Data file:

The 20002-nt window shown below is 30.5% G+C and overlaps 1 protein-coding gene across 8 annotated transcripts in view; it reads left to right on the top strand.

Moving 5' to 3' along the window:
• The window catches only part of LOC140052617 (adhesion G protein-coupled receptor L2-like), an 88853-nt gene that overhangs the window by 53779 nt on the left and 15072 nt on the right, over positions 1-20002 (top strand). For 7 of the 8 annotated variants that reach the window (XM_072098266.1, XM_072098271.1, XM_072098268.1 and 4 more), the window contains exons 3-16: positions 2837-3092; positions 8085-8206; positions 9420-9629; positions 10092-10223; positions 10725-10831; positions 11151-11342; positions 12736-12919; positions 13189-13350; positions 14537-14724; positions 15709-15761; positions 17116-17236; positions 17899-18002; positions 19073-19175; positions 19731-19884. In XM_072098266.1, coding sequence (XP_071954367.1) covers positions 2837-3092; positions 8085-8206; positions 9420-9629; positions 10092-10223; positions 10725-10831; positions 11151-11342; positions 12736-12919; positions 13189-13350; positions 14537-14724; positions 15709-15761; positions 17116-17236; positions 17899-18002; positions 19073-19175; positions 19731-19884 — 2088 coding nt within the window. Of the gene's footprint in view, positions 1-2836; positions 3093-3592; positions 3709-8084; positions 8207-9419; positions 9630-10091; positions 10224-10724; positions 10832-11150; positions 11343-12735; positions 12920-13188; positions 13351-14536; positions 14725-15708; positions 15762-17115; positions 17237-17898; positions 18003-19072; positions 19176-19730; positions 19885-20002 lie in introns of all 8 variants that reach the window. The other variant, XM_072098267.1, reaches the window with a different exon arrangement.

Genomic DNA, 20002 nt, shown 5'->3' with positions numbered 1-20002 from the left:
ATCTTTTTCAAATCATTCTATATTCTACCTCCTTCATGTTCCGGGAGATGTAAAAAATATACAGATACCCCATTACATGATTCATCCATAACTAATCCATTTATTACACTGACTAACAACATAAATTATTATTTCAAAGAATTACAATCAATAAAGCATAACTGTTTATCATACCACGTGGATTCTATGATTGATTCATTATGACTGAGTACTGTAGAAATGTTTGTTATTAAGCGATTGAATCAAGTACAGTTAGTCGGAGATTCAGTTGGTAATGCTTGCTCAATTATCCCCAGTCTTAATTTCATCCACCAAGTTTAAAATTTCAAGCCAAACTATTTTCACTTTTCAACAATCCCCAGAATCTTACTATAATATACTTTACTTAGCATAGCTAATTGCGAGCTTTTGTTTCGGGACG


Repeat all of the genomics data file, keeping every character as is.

The 20002-nt window shown below is 30.5% G+C and overlaps 1 protein-coding gene across 8 annotated transcripts in view; it reads left to right on the top strand.

Moving 5' to 3' along the window:
• The window catches only part of LOC140052617 (adhesion G protein-coupled receptor L2-like), an 88853-nt gene that overhangs the window by 53779 nt on the left and 15072 nt on the right, over positions 1-20002 (top strand). For 7 of the 8 annotated variants that reach the window (XM_072098266.1, XM_072098271.1, XM_072098268.1 and 4 more), the window contains exons 3-16: positions 2837-3092; positions 8085-8206; positions 9420-9629; positions 10092-10223; positions 10725-10831; positions 11151-11342; positions 12736-12919; positions 13189-13350; positions 14537-14724; positions 15709-15761; positions 17116-17236; positions 17899-18002; positions 19073-19175; positions 19731-19884. In XM_072098266.1, coding sequence (XP_071954367.1) covers positions 2837-3092; positions 8085-8206; positions 9420-9629; positions 10092-10223; positions 10725-10831; positions 11151-11342; positions 12736-12919; positions 13189-13350; positions 14537-14724; positions 15709-15761; positions 17116-17236; positions 17899-18002; positions 19073-19175; positions 19731-19884 — 2088 coding nt within the window. Of the gene's footprint in view, positions 1-2836; positions 3093-3592; positions 3709-8084; positions 8207-9419; positions 9630-10091; positions 10224-10724; positions 10832-11150; positions 11343-12735; positions 12920-13188; positions 13351-14536; positions 14725-15708; positions 15762-17115; positions 17237-17898; positions 18003-19072; positions 19176-19730; positions 19885-20002 lie in introns of all 8 variants that reach the window. The other variant, XM_072098267.1, reaches the window with a different exon arrangement.

Genomic DNA, 20002 nt, shown 5'->3' with positions numbered 1-20002 from the left:
ATCTTTTTCAAATCATTCTATATTCTACCTCCTTCATGTTCCGGGAGATGTAAAAAATATACAGATACCCCATTACATGATTCATCCATAACTAATCCATTTATTACACTGACTAACAACATAAATTATTATTTCAAAGAATTACAATCAATAAAGCATAACTGTTTATCATACCACGTGGATTCTATGATTGATTCATTATGACTGAGTACTGTAGAAATGTTTGTTATTAAGCGATTGAATCAAGTACAGTTAGTCGGAGATTCAGTTGGTAATGCTTGCTCAATTATCCCCAGTCTTAATTTCATCCACCAAGTTTAAAATTTCAAGCCAAACTATTTTCACTTTTCAACAATCCCCAGAATCTTACTATAATATACTTTACTTAGCATAGCTAATTGCGAGCTTTTGTTTCGGGACG